"Every day is Mission Day." Mission Sunday Refection

Mission Sunday Reflection, October 19, 2014
St. Isabella, San Rafael, CA

Good morning (afternoon), my name is Kris East and I am a missionary with Maryknoll Fathers and Brothers. It is great to be here with you today and I would like to sincerely thank Fr. Mark for allowing me to share a reflection with you on Mission Sunday.

You know, every Sunday is Mission Sunday…actually, every day is Mission Day! As Disciples of Christ, God’s mission is the driving force behind everything we do and it defines us as Christians doing the work of the mission. If we are “doers” of God’s mission, we probably want to know what is God’s mission, and that begs the question…who is God?

1 John 4:16 tells us that God is LOVE! God’s mission is now and always has been to love…to be in relationship with us…God’s very own creation. When we realize that we have first been loved by God, the natural response is to return that love. Most people have their first experience of love from their parents. They loved us and we loved them in return. So knowing that God loved us into being, how do we return that love to God? As Pope Francis reminds us:

“For if we have received the love which restores meaning to our lives, how can we fail to share that love with others?”

In sharing God’s love, we can experience the joy of being in relationship with God by being in relationship with one another.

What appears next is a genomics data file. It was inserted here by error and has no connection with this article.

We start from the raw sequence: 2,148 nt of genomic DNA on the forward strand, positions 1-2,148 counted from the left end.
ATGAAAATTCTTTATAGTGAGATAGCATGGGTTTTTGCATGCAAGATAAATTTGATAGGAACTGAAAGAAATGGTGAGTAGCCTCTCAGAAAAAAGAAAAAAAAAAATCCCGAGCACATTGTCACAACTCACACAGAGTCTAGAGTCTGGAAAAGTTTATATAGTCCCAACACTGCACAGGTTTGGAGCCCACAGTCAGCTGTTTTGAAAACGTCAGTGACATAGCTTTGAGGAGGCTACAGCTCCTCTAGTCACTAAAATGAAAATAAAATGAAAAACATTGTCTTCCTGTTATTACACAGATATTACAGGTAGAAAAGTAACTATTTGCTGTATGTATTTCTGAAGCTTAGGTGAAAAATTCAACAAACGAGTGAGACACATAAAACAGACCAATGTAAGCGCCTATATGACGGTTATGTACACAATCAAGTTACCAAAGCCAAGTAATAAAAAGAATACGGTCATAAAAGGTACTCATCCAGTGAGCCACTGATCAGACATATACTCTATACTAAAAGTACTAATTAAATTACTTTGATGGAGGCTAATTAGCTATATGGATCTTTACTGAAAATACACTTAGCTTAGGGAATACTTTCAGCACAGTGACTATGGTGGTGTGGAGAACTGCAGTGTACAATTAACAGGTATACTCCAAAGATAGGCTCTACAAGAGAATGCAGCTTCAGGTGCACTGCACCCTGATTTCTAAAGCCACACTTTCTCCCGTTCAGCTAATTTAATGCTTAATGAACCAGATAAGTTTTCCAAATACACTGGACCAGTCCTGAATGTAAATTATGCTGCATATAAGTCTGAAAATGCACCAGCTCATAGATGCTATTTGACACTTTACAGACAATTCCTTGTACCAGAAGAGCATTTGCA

What happens when people do not have a sense of ever having been loved? Some years back, there was a Maryknoll priest named Pete who went to live in Peru to try to help get some kids get off of the streets and keep them out of the gangs. These kids were basically “throw-away” kids meaning they came from homes besieged by poverty, drug abuse, domestic abuse, alcoholism or even the kids of other gang members. They had either left home in an act of self-defense or had been thrown out by relatives. They were living on the streets, committing crimes, sniffing glue and doing other drugs. When Pete first started gathering the kids he offered them a warm meal and gradually got volunteers to help them with reading and math. One morning he celebrated Mass with them and at the beginning asked them to raise their hand if they believed that God loved them. What do you think happened? How many hands do you think went up? Actually, no hands went up. Pete knew he had a lot of work to do.

Over time and after befriending them and giving them a safe place to hang out, regular nutrition, getting them back into school things began to change. But, Fr. Pete always started Mass with the same question, “Who believes that God loves them? Raise your hand if you know God loves you.” Over time, it went from no hands going up to every hand going up! And, their enthusiasm grew so that eventually they would all shout “YES” when Fr. Pete asked again, “Does God love you?”

This is what is mission is: Believing that God loves you. And then sharing that love with others. And especially to those who need the love the most. People who have been told that they are not unlovable.

There are people all over the world and maybe living right next door to you that have never experienced the depth and strength of God’s love. But because we know that God loves us, we are in the perfect position to let them know how much they are loved! Remember the parable of the sheep and goats that Jesus tells us in Matthew 25? What we are being called to do as his missionary disciples, especially the hunger, thirsty, homeless, sick?